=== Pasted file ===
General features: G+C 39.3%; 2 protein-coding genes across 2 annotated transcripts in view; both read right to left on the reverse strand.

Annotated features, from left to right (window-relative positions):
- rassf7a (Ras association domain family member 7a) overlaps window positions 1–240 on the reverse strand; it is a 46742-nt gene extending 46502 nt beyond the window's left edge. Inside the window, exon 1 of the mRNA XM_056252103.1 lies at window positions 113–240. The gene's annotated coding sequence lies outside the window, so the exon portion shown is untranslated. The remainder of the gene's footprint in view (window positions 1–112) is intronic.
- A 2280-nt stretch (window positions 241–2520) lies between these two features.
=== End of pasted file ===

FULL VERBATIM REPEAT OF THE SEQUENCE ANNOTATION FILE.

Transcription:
General features: G+C 39.3%; 2 protein-coding genes across 2 annotated transcripts in view; both read right to left on the reverse strand.

Annotated features, from left to right (window-relative positions):
- rassf7a (Ras association domain family member 7a) overlaps window positions 1–240 on the reverse strand; it is a 46742-nt gene extending 46502 nt beyond the window's left edge. Inside the window, exon 1 of the mRNA XM_056252103.1 lies at window positions 113–240. The gene's annotated coding sequence lies outside the window, so the exon portion shown is untranslated. The remainder of the gene's footprint in view (window positions 1–112) is intronic.
- A 2280-nt stretch (window positions 241–2520) lies between these two features.